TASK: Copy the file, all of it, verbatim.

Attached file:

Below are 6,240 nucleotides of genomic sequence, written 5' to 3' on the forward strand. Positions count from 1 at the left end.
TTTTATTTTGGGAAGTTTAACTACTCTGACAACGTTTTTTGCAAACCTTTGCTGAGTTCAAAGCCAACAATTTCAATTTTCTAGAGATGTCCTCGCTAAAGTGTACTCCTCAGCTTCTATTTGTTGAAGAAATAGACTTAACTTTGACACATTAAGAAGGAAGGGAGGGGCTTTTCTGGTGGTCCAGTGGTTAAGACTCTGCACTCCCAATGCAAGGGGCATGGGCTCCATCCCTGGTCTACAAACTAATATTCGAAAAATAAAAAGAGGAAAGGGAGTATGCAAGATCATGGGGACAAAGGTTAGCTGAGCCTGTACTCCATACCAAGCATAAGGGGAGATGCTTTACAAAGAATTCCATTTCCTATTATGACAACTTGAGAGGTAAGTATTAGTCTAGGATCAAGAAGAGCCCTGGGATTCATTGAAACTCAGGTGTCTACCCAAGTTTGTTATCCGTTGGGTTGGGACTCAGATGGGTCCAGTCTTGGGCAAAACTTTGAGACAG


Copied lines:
Below are 6,240 nucleotides of genomic sequence, written 5' to 3' on the forward strand. Positions count from 1 at the left end.
TTTTATTTTGGGAAGTTTAACTACTCTGACAACGTTTTTTGCAAACCTTTGCTGAGTTCAAAGCCAACAATTTCAATTTTCTAGAGATGTCCTCGCTAAAGTGTACTCCTCAGCTTCTATTTGTTGAAGAAATAGACTTAACTTTGACACATTAAGAAGGAAGGGAGGGGCTTTTCTGGTGGTCCAGTGGTTAAGACTCTGCACTCCCAATGCAAGGGGCATGGGCTCCATCCCTGGTCTACAAACTAATATTCGAAAAATAAAAAGAGGAAAGGGAGTATGCAAGATCATGGGGACAAAGGTTAGCTGAGCCTGTACTCCATACCAAGCATAAGGGGAGATGCTTTACAAAGAATTCCATTTCCTATTATGACAACTTGAGAGGTAAGTATTAGTCTAGGATCAAGAAGAGCCCTGGGATTCATTGAAACTCAGGTGTCTACCCAAGTTTGTTATCCGTTGGGTTGGGACTCAGATGGGTCCAGTCTTGGGCAAAACTTTGAGACAG